The RSPCA Op Shops receive truckloads of donations each year for resale in our stores. Unfortunately, many items are not able to be resold but are not so damaged that they cannot be useful in other ways. Before throwing in the towel (pun intended), our op shop volunteers get creative and take action to reduce and reuse. This quite often results in a positive impact on the lives of others in our local communities and overseas. Bonus! Do you have pre-loved items you'd like to donate to our Op Shops? Find your nearest RSPCA Op Shop location here.
A large amount of the donations fall into the textile waste category which includes; clothes, bedding, towels and more. All of which would normally go to landfill and cause significant issues for the environment. When reusing, our first point of call is our RSPCA adoption animals who make good use of what they can as flooring, bedding, DIY toys and more! Just as close to home, our op shops donate preloved clothing items to local community and support groups for reuse. But not all of it can go through these channels and with limited resources the RSPCA Op Shops alone cannot reduce waste, assist communities, and continue to raise funds for animal welfare. That’s a job for a superhuman! The solution comes in the form of a third-party company who has helped us to implement a textile waste management system. On average, our op shops will see approximately 100,000kgs of textile waste per year collected by this third-party company; who specialise in sorting and supplying quality second-hand clothing to overseas markets. These markets provide clothes to communities in Europe, Papua New Guinea, Fiji, Solomon Island, South Korea, Western Africa and more. By working together, this arrangement has reduced the amount of waste going to landfill, given a new life to your preloved donated clothing items, and helped others who would otherwise have been unreachable to us.
Reusing and reducing waste is a growing message in society and in our RSPCA ethos. So when we are approached by businesses, community groups and student groups to provide material for sustainability focused workshops and projects, our team are happy to help where we can. In the past, our RSPCA Op Shops have provided Boomerang Bags with donated t-shirts for a no-sew-t-shirt bag workshop during Brisbane Youth Week. More of our textile waste has also been reused and upcycled in events such as, the Eco Fair run by Live For Less and Brisbane City Council’s Revive Pop-up Second-hand Fashion Festival; where Boomerang Bags once again coordinated workshops that aim to move us toward a more sustainable future.
Visit us at this year's Revive Fashion Festival - Saturday 17th August, 2019.
Reverse Garbage have assisted in diverting some of our textile waste by reusing it in workshops for both schools and adult groups. One such workshop was at last year’s Revive Fashion Festival, where Reverse Garbage held a tote bag workshop to encourage people to reuse old t-shirts and reduce the use of plastic bags.
Both Jeanbag and QUT Fashion Society have been breathing new life into preloved denim items that our op shops are not able to resell. Jeanbag does a fantastic job at reviving jeans into homeware items such as beanbags and cushions. While the QUT Fashion Society revived denim items at last year’s Revive Fashion Festival; showing how denim can be repurposed for another life.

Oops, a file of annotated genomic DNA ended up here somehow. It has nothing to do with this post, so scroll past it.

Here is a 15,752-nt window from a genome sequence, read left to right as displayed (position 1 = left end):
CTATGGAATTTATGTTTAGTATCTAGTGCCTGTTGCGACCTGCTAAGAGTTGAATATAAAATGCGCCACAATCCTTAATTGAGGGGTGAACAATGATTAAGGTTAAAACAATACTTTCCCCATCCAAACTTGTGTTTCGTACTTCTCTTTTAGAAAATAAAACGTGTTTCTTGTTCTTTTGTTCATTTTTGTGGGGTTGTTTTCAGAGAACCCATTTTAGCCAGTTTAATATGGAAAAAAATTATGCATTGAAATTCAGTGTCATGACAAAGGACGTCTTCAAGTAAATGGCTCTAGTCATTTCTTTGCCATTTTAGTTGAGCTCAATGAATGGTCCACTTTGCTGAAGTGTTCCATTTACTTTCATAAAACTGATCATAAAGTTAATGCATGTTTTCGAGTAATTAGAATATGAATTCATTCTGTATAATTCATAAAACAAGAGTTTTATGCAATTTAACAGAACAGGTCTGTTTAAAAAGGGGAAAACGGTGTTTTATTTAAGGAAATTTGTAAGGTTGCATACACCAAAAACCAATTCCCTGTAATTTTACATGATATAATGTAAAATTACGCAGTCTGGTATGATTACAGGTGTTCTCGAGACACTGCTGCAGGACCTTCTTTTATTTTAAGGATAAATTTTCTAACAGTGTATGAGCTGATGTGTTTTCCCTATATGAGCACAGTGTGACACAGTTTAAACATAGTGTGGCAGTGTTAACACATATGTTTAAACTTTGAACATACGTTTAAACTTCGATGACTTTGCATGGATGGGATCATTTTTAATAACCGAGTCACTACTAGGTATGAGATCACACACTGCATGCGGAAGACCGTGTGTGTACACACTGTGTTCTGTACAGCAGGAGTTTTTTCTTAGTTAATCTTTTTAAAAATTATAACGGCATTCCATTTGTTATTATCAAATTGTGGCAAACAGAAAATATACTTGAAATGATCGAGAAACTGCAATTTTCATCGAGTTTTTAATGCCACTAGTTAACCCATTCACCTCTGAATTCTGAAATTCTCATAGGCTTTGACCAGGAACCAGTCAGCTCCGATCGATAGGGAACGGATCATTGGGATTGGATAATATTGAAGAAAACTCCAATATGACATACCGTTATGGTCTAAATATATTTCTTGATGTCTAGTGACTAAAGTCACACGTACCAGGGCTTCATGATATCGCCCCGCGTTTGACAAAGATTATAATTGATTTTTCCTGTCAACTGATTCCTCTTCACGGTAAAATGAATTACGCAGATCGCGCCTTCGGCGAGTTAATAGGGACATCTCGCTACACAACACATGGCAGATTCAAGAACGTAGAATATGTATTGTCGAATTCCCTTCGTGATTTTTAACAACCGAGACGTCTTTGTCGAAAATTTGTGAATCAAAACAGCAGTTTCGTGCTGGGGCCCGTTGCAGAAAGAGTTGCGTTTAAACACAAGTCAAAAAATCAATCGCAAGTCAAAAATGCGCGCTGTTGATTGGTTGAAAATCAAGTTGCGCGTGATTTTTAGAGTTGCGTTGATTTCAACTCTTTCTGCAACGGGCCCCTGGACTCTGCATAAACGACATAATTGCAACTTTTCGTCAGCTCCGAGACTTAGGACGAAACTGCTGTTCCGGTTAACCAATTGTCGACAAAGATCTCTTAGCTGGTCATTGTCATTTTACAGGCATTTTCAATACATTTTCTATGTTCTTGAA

Textile donations aside, books come through our donation channels in all forms and conditions and our op shop teams often find ways to reuse or recycle where possible. For instance, residents at local aged care facilities reuse partially completed, or clean colouring books and puzzle books. Local libraries also use colouring books and sticker pages for children’s activities. Books, as well as, toys and medical supplies are sent to communities in Papua New Guinea for use. Local schools use excess children’s books in parent-child reading groups; to encourage co-learning and improve literacy. Local correctional facilities use text books that are no longer current and other educational books to offer educational opportunities.
Many people collect hygiene, toiletries and cosmetic items which eventually are donated to our RSPCA Op Shops. These items are not able to be resold by our stores and rather than send them to landfill, some of our stores donate these to support groups and refuge centres. Items like these may be distributed to women who don’t have access to these types of items, or to homeless support centres as hygiene packs. Similar to these hygiene items, kitchenware and basic household items are often handed on to community groups who support victims of domestic violence, homelessness or the disadvantaged. The items become household starter kits and assist people to settle into new homes.
There are some donated items that really require some imaginative thinking in order to reuse or recycle them. Within our op shop communities, we have individuals who dismantle donated computer products and reuse the parts where possible, a beautiful animal carer who looks after baby ducklings and uses old portacots to home them, and a community group that uses donated golf clubs to teach at risk kids and teenagers how to play golf.
By reusing where possible, reducing what goes to landfill, and recycling to give items new life, it is possible to make a positive impact on the environment while also paying it forward to local and global communities. The RSPCA Qld Op Shops are dedicated to helping where we can with the resources that are available to us.
By reusing, reducing and recycle we hope to make small changes with big impacts.
Other RSPCA Op Shop News:
You can now visit our new RSPCA Op Shop at 116 Bundall Rd, Bundall!
100% of profits from our RSPCA Op Shops go towards helping domestic and wild animals in need.